On 28 August 1963, two KC-135 Stratotankers assigned to the 19th Bomb Wing (then at Homestead AFB, FL), completed their scheduled Reflex 33 air refueling with B-47s from Schilling AFB, Kansas (both of which landed safely) when contact with them was lost. It is believed they were conducting navigation exercises when both disappeared over the Atlantic between Bermuda and Nassau, all eleven crew aboard the two jets were lost. Debris and oil slicks were found ~750 miles ENE of Miami, Florida. The search was suspended Monday night, 2 September 1963, when wreckage recovered by the Air Rescue Service, and the Coast Guard cutter Owasco, 34 is positively identified as being from the missing tankers.
Injuries: All 11 crew killed
Crew killed:
A/C: Capt Donald G. Edson, 30
A/C: Capt Richard A. Larson, 34, Minneapolis
Capt Allan C. Ferguson, 29
Capt Gerard A. Garner, 28, Lincoln, NE
Capt Keith R. Goffin, 29, Bellevue, IL
Capt Julius O. Womack, 30, Pioneer, LA
1Lt Melvin C. Pump, 29
Lt William E. Smith, 26, Memphis, TN
BO: MSgt Carl H. Burris, 39
BO: TSgt Ray L. Fish, 30
SSgt Lyle E. Overlees, 25

Source: Voices From an Old Warrior, Christopher J B Hoctor, (publ. Espresso Book Machine, Mizzou Bookstore, Mizzou Publishing, University of Missouri, 2013), at page 31.

In a footnote to his work, Mr. Hoctor says:
The author does not subscribe to the many myths associated with ‘The Bermuda Triangle’. Not all these losses were inexplicable, and the boundaries of the ‘triangle’ are not clearly defined. In fact, a similar ‘triangle’ could be laid over almost any part of the earth’s oceans, marking the area of many lost aircraft and ships that have not been solved.

Bully for him. I don't believe in coincidence. So I guess we're even.
There is a Boom Operator Memorial at Altus Air Force Base in Oklahoma on which are inscribed the names of the men who perished on 28 Aug 1963. I obtained written permission from the photographer to use his photo of the memorial for Carl Houston Burris' Find a Grave memorial noting his burial in Westlawn Memorial Cemetery, Grand Island, NE, and here in this blog entry. The Find a Grave memorial notes a section and plot for burial, so there must be a centotaph stone there, because Carl Burris' remains were never recovered.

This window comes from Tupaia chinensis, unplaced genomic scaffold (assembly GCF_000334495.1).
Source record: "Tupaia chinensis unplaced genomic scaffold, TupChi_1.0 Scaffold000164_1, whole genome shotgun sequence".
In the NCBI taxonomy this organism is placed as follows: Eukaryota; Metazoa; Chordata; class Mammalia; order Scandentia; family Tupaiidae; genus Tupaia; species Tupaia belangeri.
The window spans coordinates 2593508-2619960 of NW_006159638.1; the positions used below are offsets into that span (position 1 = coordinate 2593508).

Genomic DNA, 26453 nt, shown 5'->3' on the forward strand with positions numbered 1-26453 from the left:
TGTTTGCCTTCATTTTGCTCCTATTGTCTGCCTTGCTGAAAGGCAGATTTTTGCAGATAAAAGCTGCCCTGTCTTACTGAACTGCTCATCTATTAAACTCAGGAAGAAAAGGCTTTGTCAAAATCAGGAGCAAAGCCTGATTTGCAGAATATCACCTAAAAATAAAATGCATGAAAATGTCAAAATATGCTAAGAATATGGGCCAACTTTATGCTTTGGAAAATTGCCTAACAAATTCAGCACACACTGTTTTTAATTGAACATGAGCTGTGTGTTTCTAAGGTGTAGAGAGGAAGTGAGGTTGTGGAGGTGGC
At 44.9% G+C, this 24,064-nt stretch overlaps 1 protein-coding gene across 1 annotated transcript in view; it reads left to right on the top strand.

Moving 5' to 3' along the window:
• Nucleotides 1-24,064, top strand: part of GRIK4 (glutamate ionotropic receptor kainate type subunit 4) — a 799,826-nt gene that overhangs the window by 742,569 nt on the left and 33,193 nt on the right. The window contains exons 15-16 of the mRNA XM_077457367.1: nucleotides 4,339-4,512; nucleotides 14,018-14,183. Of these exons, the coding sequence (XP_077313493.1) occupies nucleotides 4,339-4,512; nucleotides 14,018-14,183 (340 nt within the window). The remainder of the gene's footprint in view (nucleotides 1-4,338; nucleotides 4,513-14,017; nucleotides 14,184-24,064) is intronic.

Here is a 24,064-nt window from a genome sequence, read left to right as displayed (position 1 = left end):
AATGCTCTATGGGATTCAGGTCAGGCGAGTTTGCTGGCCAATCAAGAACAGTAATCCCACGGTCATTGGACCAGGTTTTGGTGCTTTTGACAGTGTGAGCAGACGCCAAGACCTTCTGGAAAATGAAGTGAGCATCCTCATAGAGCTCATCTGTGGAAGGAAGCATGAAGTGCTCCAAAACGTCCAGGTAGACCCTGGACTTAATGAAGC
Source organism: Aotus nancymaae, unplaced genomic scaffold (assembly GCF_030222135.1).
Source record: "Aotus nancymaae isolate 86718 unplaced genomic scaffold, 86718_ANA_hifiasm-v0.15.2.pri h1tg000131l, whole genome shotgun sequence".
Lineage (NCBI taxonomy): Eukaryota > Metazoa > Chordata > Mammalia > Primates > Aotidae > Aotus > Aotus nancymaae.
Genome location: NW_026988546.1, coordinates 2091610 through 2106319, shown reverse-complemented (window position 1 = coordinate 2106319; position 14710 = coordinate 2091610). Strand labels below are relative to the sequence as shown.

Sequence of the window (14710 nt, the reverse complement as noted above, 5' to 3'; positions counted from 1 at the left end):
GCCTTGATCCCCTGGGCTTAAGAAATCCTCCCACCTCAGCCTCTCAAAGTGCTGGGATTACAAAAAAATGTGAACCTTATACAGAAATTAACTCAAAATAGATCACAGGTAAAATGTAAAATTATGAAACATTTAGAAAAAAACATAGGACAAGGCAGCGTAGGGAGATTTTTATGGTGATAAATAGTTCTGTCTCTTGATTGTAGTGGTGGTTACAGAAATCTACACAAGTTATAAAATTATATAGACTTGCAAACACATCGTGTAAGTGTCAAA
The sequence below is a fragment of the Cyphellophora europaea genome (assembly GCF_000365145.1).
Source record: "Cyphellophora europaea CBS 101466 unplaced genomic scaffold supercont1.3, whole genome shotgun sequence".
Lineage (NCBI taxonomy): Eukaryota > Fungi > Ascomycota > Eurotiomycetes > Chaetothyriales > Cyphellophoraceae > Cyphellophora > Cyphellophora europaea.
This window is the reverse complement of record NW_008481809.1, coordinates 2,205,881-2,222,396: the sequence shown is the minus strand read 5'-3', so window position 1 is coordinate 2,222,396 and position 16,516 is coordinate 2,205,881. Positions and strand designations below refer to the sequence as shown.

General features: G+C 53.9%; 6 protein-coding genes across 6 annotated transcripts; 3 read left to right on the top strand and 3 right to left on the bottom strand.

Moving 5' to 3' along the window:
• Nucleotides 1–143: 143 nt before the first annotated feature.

photo Monument.jpg
Photo of MSgt Carl Burris' name on the Boom Operator Memorial at Altus AFB in Oklahoma.
Photo used with written permission. The original can be found at this website.

 photo Monument closeup.jpg
Close-up of inscription for MSgt. Carl H Burris

Maybe I'll find out the truth, if I meet Carl on the other side.
dee_burris: (Default)
2011-02-21 07:42 pm

Random musings...

The past week was a really good one for wrapping up loose ends on some of the ancestors, and getting a foothold on a couple more who have stubbornly refused to give up much detail at all in their sporadic paper trails.

In addition, I've found tantalizing little bits on a couple of people in other family trees I manage.

These are trees for some very special friends of mine, who having listened to me talk about discoveries in my family tree, have begun to reminisce about stories that came through their own families.

Usually, all it takes is for one of them to wonder aloud, I wonder if there was any truth to that... and I am ready to explain about how to start looking. These three didn't have the resources to start looking. They love the idea of having their trees online, and help me research by asking their families THOSE questions...did anyone ever mention so-and-so?

Because I'm just saying...I'll get as involved in your family history as you are.